Breast cancer tests for the BRCA gene spiked 64 percent after Angelina Jolie disclosed that she had undergone a double mastectomy because doctors discovered she had the gene mutation, a recent study published in The BMJ revealed. Jolie’s disclosure was released in a 2013 essay that was published by The New York Times. Despite the increase in gene testing, mastectomy rates did not increase, which suggested that no new BRCA mutations were found.
Signs of breast cancer include a lump in the breast, a change in breast shape, dimpling of the skin, fluid discharge from the nipple, or a red scaly patch of skin. Factors for developing breast cancer include obesity, lack of exercise, hormone replacement therapy during menopause, drinking alcohol, early first menstruation, ionizing radiation, older age, and family history. One in eight women will develop breast cancer over her lifetime. It is the most commonly diagnosed cancer among women after skin cancer.
Jolie received genetic testing because of her maternal family history. The results of her genetic history revealed that she had a nearly 90 percent chance of developing breast cancer. This prompted the actress to undergo a preventive double mastectomy in 2013. In 2015, Jolie underwent a preventive oophorectomy or the removal of her ovary or ovaries, to prevent ovarian cancer.
Science Daily reported that the study from Harvard Medical School influenced women to get tested for the BRCA gene mutation. The study went on to say that “celebrity endorsements can fuel the use of health care services but may not effectively target the populations in greatest need of such services.” While Jolie’s essay raised breast cancer awareness and the rise of genetic testing, it also could have over-tested “low-risk groups” instead of helping at-risk groups.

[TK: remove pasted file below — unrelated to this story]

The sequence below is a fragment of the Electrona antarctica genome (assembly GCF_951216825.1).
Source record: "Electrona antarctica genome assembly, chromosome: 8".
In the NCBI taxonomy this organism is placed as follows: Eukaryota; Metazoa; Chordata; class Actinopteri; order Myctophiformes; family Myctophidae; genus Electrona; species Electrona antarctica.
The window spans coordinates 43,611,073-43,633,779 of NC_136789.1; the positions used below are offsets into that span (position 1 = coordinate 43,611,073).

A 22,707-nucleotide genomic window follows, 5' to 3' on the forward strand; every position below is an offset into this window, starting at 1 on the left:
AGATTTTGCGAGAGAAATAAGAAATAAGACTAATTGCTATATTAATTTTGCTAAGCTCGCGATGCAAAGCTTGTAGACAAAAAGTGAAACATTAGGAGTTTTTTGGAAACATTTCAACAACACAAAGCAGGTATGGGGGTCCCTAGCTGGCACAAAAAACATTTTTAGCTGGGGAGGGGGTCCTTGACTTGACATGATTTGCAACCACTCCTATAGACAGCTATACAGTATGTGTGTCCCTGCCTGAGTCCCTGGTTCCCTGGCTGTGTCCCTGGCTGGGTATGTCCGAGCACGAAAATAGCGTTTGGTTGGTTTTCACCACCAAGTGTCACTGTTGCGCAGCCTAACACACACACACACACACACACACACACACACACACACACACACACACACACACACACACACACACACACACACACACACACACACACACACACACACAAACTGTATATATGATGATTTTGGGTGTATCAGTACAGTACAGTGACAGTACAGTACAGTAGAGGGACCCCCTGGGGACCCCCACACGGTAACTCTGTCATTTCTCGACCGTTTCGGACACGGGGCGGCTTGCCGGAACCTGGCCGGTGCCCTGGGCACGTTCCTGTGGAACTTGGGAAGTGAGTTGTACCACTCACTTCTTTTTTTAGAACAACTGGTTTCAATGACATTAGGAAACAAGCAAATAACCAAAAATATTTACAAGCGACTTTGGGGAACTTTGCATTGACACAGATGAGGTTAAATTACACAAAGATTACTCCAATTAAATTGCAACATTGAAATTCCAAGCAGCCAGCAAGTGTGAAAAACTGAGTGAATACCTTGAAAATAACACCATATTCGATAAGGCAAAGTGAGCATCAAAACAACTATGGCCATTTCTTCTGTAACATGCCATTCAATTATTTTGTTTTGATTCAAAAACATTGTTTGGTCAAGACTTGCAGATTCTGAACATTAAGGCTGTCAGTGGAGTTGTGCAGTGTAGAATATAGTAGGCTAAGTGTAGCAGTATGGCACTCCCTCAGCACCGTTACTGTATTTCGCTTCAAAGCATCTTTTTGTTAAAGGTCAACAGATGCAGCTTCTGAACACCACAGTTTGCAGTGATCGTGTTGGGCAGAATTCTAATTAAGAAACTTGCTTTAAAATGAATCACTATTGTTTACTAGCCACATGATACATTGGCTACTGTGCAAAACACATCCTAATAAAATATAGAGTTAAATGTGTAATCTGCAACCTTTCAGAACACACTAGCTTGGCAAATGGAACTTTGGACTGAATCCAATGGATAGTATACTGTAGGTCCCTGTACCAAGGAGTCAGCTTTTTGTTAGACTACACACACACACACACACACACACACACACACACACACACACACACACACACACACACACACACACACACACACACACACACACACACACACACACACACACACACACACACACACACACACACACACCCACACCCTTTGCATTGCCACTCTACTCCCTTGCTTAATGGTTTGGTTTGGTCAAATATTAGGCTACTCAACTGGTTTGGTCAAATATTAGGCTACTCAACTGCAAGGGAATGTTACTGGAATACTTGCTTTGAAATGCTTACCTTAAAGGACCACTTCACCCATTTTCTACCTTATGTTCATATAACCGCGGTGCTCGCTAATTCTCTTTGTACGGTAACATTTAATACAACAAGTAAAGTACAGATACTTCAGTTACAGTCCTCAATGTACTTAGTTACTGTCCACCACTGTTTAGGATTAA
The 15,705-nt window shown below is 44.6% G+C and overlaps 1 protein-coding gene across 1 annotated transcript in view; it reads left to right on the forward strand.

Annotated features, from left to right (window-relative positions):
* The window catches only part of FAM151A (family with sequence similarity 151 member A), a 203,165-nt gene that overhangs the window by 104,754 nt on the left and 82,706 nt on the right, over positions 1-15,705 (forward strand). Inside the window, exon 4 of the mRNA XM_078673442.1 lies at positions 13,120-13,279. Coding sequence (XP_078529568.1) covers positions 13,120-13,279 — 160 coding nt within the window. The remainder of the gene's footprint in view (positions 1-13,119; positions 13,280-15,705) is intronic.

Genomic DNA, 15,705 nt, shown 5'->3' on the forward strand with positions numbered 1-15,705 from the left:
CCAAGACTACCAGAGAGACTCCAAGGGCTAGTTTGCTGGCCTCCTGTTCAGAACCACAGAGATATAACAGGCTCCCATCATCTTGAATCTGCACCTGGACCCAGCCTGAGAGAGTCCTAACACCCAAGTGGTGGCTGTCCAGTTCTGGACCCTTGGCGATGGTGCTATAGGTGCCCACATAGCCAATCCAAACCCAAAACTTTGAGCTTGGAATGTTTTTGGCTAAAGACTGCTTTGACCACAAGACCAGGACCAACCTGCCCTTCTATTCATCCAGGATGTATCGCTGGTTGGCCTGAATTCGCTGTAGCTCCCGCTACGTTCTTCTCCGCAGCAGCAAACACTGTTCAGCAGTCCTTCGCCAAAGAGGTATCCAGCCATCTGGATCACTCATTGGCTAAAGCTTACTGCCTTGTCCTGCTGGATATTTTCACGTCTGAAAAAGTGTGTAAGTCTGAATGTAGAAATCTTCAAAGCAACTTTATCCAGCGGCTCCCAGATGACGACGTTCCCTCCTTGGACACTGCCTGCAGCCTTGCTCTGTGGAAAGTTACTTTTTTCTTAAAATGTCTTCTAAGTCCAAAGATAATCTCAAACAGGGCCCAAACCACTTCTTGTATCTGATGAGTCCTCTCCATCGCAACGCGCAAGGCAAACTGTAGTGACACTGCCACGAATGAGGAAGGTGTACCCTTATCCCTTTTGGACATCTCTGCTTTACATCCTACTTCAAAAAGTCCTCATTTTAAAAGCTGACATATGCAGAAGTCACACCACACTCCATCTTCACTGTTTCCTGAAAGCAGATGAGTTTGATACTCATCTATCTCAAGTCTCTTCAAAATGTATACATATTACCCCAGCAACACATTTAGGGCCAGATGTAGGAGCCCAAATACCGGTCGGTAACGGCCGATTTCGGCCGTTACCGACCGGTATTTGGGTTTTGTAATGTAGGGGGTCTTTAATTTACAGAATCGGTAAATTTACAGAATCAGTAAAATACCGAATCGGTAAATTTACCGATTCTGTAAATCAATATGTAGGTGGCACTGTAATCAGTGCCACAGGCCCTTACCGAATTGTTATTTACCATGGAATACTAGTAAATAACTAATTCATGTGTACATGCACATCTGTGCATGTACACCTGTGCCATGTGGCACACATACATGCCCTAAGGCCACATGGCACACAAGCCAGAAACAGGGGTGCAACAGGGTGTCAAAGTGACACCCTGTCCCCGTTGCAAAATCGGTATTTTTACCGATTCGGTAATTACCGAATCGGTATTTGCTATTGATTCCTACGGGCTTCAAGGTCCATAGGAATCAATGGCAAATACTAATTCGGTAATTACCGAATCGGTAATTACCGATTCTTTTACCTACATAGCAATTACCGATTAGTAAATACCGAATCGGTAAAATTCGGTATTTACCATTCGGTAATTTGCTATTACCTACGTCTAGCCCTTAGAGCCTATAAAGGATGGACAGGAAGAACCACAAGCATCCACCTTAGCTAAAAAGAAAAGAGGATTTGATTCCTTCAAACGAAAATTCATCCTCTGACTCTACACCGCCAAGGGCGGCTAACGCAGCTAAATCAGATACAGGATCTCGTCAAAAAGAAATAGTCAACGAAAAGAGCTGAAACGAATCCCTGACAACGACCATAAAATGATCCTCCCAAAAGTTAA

Health Day reported that “consumers need to seek out the best information they can, particularly about things that affect their health.” Lead researcher, Sunita Desai, a Seidman Fellow in the department of health care policy at Harvard Medical School in Boston said that their findings of celebrity endorsements are a powerful influence on “health-related behaviors.” Anupam Jena, co-author and the HMS Ruth L. Newhouse Associate Professor of Health Care Policy and a physician at Massachusetts General Hospital said that “careful, patient-centered analysis is the very basis of individualized care and personalized medicine.”
Jolie, in a follow-up essay, wrote and suggested that “testing and treatment decisions should be made on a case-by-case basis,” reported Science Daily. However, treatments are not one size fits all; they do not work for everyone. Therefore, patients concerned about breast cancer should consult their primary care physician to devise a testing and/or treatment plan that best suits their individual needs.
By Cheryl Werber
Photo by Kevin Mazur/Getty Images for WSJ